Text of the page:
Copyright revisited

Most people these days think of Copyright as a fundamental right – but this is not in the spirit of the original copyright laws, as Eric Raymond prominently stated 1998 in the Cathedral and the Bazaar. Instead, it is "a bargain with the public." It is nice to see that this idea is being discussed more widely these days, as in this Economist editorial.

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The initial idea behind copyright was to accept concessions from all parties involved – authors, publishers, the public – so that everybody would be better off in the end. From the Economist editorial:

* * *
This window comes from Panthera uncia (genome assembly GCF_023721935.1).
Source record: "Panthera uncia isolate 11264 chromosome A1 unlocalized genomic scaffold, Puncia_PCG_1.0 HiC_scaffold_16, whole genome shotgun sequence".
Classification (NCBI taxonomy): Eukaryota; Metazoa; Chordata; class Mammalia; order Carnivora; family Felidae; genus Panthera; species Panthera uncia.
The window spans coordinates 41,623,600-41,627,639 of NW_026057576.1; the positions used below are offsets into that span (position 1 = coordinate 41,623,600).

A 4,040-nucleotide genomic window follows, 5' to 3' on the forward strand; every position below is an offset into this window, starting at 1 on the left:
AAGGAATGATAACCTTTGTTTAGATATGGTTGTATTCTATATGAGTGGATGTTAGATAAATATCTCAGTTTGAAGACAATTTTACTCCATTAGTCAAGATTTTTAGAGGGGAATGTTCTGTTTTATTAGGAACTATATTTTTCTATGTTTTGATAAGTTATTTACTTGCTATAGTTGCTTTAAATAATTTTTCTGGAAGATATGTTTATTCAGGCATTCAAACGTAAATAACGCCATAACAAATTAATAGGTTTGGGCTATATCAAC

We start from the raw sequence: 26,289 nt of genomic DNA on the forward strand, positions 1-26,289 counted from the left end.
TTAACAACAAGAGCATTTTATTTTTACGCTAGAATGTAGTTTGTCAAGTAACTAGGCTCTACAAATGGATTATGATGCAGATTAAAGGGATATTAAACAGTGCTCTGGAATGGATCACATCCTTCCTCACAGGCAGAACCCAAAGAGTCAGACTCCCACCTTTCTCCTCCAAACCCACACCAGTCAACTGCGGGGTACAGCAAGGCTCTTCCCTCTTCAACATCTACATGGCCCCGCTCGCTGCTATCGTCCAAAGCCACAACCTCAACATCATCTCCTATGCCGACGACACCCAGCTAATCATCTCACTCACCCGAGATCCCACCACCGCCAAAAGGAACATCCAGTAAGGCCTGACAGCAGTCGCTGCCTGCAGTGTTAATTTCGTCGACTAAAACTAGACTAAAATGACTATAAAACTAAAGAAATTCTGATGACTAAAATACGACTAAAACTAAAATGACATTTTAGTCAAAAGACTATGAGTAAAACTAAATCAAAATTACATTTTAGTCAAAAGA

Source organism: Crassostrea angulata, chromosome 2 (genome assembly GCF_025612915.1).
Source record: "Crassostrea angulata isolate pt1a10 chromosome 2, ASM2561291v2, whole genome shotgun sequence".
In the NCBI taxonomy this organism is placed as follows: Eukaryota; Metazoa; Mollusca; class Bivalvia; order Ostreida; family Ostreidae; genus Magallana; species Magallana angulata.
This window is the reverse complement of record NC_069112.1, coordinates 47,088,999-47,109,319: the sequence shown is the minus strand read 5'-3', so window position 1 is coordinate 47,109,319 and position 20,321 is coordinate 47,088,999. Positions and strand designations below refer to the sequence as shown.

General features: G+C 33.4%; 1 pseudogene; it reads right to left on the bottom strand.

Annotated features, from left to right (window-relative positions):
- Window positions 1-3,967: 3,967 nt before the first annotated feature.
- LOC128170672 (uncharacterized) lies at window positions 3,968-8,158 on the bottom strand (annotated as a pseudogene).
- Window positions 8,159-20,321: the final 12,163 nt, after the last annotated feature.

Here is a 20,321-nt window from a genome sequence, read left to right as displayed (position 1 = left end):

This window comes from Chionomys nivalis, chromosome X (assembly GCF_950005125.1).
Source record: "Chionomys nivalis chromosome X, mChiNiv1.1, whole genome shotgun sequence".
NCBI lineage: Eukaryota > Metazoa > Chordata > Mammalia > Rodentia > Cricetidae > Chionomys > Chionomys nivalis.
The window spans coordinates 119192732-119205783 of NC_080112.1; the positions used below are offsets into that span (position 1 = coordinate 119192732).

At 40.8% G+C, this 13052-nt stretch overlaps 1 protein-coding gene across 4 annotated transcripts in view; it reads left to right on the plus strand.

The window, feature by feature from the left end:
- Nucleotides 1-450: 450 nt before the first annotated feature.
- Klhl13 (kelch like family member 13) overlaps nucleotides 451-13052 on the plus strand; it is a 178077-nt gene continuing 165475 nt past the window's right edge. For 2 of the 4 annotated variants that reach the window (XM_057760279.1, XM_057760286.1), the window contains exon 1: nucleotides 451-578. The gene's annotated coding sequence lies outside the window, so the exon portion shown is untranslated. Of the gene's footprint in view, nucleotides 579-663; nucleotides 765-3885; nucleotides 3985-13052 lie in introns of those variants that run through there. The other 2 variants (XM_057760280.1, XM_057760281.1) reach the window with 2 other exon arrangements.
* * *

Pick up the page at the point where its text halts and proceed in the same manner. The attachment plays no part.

The alternative is to return to the original purpose of copyright, something no national legislature has yet been willing to do. Copyright was originally the grant of a temporary government-supported monopoly on copying a work, not a property right. Its sole purpose was to encourage the circulation of ideas by giving creators and publishers a short-term incentive to disseminate their work. Over the past 50 years, as a result of heavy lobbying by content industries, copyright has grown to such ludicrous proportions that it now often inhibits rather than promotes the circulation of ideas, leaving thousands of old movies, records and books languishing behind a legal barrier. Starting from scratch today, no rational, disinterested lawmaker would agree to copyrights that extend to 70 years after an author’s death, now the norm in the developed world.